The Endless Ocean

This layer reflects the majesty of the ocean depths. It is home to a vast array of fish and aquatic beasts, along with merfolk tribes and a wide range of water elementals… from simple sentient currents and weirds all the way to massive leviathans. Megafauna battles are common, and this is the source of the tale of the island that turned out to be a totem turtle. True islands are few and far between, and most are actually portals to other layers of Lamannia. There are many manifest zones spread across the Endless Ocean, almost all of which connect to the ocean depths of Eberron.

The First Storm

A layer of plains and low hills, this region is permanently lashed by hurricane winds and endless storms. Beasts huddle in caves and the limited shelter, while all manner of elementals clash in the storm-lashed plains. A massive elder tempest drives the heart of the storm; during the Sundering of Sarlona, an apocalyptic cult in Ohr Kaluun sought to bring this elemental to Eberron, believing it would destroy the world.

The Rot

Decay is part of nature, and this is reflected in the Rot. This relatively small layer is swamplike, filled with fallen, rotting trees. There are corpses of megafauna beasts scattered around the layer, and giant insects and other massive scavengers prey on their remains. There’s a community of wererats thriving in the Rot, and there could be a small outpost of the Children of Winter who found there way here. While this is a symbol of death and decay, it is entirely natural; the undead have no place here. It’s possible a necromancer could arrive here, hoping to animate the massive corpses; however, this would violate the theme of the plane, and if there is any higher power at work in Lamannia it would direct forces to counter this. While most layers of Lamannia are free from disease, disease is itself part of nature; a manifest zone tied to the Rot could spread plagues into the surrounding region.

Titan’s Folly

Lamannia is filled with precious natural resources; it’s hardly surprising that an advanced civilization would try to harvest them. During the Age of Giants, the Cul’sir Dominion set up a research station and mining camp in a layer of Lamannia. After a decade struggling against megafauna attacks and elemental-enhanced weather, the outpost was finally overwhelmed and abandoned. It is a testament to the arcane engineering of the giants that anything remains of this structure… although it may be that it remains because the ruin itself has become a symbol of nature-reclaiming-civilization, becoming the theme of the layer. Vines and moss cover shattered walls, and the bones of giants are scattered throughout the remnants of this garrison. Valuable and powerful treasures may well be hidden in the Folly, but explorers will have to contend with aggressive elementals, dangerous beasts, and traps left by the long-dead giants themselves.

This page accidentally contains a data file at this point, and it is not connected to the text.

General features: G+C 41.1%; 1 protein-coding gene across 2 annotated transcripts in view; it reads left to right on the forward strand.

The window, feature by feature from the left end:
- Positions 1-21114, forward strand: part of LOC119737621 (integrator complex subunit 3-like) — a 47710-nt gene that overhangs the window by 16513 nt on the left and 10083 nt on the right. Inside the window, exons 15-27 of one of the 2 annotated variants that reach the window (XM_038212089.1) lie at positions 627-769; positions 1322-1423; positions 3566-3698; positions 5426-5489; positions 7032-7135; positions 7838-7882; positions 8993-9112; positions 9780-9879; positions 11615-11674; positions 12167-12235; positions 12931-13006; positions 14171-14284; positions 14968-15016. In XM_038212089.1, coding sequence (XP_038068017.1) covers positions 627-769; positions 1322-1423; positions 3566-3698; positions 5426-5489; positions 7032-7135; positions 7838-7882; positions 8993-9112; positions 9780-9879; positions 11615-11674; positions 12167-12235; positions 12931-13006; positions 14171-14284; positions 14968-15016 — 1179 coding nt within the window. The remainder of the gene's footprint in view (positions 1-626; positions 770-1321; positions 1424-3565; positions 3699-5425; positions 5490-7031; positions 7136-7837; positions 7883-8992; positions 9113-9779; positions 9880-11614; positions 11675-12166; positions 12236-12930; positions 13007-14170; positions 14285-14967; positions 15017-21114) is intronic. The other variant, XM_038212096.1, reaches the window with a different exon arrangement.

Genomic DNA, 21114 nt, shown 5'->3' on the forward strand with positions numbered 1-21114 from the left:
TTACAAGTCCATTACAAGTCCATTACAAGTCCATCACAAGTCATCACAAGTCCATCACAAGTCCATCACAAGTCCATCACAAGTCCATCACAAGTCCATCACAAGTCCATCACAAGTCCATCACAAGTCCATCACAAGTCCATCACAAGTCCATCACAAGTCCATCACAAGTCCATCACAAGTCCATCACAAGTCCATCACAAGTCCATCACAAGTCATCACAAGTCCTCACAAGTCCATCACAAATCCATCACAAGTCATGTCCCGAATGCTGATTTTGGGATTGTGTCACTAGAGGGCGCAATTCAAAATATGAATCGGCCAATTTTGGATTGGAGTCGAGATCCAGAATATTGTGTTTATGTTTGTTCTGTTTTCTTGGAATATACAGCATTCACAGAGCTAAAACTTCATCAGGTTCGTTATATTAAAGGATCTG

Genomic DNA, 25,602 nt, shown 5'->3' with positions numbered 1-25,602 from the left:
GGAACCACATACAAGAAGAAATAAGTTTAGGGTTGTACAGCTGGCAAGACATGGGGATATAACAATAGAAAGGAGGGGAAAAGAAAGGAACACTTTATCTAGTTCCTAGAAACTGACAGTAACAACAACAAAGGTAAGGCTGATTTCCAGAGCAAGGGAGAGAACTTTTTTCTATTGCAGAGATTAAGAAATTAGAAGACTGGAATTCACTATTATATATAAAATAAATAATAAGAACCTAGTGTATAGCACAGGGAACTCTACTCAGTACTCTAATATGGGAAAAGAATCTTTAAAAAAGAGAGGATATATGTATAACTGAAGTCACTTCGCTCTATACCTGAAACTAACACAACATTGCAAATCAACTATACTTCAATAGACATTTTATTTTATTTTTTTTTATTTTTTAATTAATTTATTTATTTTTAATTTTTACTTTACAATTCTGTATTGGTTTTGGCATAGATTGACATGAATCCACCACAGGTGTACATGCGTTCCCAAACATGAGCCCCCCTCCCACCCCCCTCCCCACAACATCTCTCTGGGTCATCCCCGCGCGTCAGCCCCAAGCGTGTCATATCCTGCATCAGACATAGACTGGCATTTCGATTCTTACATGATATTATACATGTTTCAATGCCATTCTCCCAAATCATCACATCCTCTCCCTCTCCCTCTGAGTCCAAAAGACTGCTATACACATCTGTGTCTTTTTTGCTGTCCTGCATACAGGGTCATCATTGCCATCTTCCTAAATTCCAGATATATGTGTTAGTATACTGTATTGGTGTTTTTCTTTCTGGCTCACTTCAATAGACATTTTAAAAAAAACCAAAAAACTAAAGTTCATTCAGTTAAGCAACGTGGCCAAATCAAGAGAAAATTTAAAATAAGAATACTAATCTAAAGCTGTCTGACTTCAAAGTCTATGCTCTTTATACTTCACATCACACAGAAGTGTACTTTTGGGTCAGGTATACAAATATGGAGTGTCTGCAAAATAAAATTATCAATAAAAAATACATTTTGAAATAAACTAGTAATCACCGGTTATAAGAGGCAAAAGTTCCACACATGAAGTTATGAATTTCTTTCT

Other Layers

These are just a handful of the many layers of Lamannia. In developing a layer, think of a distinctive natural feature—a canyon; a desert; a lone mountain—and build the layer around it. What creatures would be found there? Have any outsiders taken up residence? Is there an unusual role for elementals? How does it connect to other layers, or to Eberron?

Manifestations of Lamanna

There are many ways for Lamannia to influence an adventure even if the player characters never leave the material plane.

MANIFEST ZONES

Lamannia is a prolific source of manifest zones. Quite often manifest zones are found at the heart of a region that resembles the connected layer: zones tied to the Endless Ocean are found underwater, while manifest zones tied to the Twilight Forest can be found in the Towering Woods, the King’s Forest, and other vast woodlands. However, it’s also possible to find Lamannian zones in areas with no obvious connection to the layer—such as the aquatic zones tied to the Twilight Forest that produce the Graveyard. Here’s a few of the common effects of Lamannian manifest zones.

Elemental Power. Manifest zones tied to Lamannia may have strong elemental resonance. When spells that summon elementals are cast in such a region, they’re treated as if they were cast at a level one higher than the spell slot that was expended. There are a number of these zones in Zilargo, and House Cannith and the Twelve are eager to find unclaimed zones. However, there are risks associated with them. Elementals may spontaneously manifest in such places; sometimes they linger for a long time (a pool tied to Lamannia could be inhabited by water weirds), but often they only linger for a few hours and then dissipate. Passing through such a zone can also impart a surge of power to an existing elemental; this can potentially allow a bound elemental to break free from its bonds.